Filip from Sweden has a question about an unpleasant accompaniment to flying:
My question is simple but yet hard to explain. It’s about the phenomenon “blocked ears,” or “cap of the ears” or whatever you might call it. You know when you land with an airplane and you feel there’s pressure inside your ear and after a while . . . the “bubble” bursts.
I guess you understand what it is I’m referring to. So, my question is, what is it really called? . . . What’s right, in both English and Latin?
I certainly know what Filip is referring to. Once my ears remained blocked for more than a week after a flight. That’s when I began carrying a big package of gum when flying. I chew furiously at take-off and upon landing. That seems to do the trick for me. No more blocked ears.
Since I didn’t know the medical term for this phenomenon, I decided to call it “airplane ears.” Apparently that’s a term that other people use. Here’s the definition from the Mayo Clinic site:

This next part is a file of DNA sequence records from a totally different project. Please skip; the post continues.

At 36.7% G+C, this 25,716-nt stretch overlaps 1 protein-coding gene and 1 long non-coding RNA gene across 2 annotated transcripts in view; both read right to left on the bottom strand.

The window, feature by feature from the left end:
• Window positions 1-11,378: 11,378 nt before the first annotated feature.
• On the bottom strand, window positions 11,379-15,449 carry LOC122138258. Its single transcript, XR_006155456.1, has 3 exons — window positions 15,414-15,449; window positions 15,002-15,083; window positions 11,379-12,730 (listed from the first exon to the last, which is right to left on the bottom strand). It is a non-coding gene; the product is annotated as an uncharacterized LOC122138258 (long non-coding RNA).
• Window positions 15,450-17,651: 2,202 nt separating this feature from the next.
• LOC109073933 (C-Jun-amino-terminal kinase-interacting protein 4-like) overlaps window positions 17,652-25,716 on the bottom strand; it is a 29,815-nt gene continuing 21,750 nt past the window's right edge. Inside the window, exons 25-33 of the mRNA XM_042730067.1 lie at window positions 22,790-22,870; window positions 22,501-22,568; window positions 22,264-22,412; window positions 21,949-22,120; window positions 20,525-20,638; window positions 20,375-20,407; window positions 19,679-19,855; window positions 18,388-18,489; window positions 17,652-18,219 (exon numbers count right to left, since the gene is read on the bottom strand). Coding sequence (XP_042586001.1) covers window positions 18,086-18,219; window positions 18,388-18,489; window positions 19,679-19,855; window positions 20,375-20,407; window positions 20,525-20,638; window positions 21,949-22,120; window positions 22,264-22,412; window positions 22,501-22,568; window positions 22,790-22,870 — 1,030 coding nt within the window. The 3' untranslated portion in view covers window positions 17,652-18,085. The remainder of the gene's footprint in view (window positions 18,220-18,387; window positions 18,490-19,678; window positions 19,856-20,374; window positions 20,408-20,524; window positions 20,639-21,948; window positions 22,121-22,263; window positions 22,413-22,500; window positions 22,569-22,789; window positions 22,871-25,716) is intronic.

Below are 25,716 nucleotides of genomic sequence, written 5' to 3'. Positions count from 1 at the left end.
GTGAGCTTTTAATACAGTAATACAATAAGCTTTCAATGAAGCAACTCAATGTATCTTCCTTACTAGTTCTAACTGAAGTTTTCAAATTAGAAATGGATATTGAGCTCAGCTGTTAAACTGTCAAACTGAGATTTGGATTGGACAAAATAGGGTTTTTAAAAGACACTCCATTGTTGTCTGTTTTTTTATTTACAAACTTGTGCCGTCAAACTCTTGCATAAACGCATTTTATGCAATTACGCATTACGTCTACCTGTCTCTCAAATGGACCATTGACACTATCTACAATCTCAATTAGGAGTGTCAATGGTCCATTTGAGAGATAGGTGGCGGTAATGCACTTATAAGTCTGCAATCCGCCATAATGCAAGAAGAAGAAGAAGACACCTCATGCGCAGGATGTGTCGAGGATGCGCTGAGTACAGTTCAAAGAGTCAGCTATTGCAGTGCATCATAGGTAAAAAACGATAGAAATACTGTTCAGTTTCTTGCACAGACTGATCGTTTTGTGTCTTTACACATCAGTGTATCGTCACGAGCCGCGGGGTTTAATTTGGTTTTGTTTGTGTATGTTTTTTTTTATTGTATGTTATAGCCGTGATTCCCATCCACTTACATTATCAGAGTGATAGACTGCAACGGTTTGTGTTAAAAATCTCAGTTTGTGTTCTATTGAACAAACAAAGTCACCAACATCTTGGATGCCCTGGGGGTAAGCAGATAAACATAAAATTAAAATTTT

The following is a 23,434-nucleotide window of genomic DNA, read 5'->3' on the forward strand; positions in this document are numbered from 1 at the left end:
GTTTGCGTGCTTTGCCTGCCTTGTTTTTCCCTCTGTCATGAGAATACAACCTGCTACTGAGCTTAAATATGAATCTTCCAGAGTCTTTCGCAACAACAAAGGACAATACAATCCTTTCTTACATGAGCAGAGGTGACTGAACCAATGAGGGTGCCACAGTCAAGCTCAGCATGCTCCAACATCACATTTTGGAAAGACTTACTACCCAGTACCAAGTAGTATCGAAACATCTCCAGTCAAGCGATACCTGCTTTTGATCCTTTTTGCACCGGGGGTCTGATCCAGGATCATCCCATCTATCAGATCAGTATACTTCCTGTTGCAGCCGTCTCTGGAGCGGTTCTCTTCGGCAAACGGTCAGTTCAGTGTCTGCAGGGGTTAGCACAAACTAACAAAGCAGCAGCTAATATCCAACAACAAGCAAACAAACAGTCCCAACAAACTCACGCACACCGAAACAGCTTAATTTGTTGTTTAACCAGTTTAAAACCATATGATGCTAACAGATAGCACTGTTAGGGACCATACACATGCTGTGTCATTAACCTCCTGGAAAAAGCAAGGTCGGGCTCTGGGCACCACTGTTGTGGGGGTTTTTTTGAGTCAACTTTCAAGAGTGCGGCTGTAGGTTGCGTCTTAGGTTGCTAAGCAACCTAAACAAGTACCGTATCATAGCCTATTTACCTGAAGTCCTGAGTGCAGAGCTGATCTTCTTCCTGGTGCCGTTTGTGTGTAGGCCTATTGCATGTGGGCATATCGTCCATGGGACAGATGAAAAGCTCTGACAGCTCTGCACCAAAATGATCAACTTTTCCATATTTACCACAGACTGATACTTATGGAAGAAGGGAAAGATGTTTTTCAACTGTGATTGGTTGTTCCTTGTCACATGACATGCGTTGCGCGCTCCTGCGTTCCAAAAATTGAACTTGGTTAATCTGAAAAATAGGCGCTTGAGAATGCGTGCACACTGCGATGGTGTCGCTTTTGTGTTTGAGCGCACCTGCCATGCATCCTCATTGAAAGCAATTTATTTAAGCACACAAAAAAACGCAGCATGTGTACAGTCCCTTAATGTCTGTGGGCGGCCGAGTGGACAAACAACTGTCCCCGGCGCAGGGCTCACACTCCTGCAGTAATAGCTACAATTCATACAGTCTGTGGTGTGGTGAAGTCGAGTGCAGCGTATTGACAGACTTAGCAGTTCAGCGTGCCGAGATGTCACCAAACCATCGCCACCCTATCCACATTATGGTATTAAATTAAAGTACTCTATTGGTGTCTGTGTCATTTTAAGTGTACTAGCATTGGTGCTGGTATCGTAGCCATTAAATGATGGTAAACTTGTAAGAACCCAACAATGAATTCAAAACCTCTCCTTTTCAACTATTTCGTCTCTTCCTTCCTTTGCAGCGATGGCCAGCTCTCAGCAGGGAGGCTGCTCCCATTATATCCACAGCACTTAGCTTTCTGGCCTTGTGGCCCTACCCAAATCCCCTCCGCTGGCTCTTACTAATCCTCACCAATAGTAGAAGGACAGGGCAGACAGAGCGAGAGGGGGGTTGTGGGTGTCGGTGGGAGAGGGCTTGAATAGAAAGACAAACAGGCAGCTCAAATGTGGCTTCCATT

Airplane ear is the stress exerted on your eardrum (tympanic membrane) and other middle ear tissues when the air pressure in your middle ear and the air pressure in the environment are out of balance. You may experience airplane ear at the beginning of a flight when the airplane is climbing or at the end of a flight when the airplane is descending. These fast changes in altitude cause air pressure changes and can trigger airplane ear.
Airplane ear is also called ear barotrauma, barotitis media or aerotitis media.
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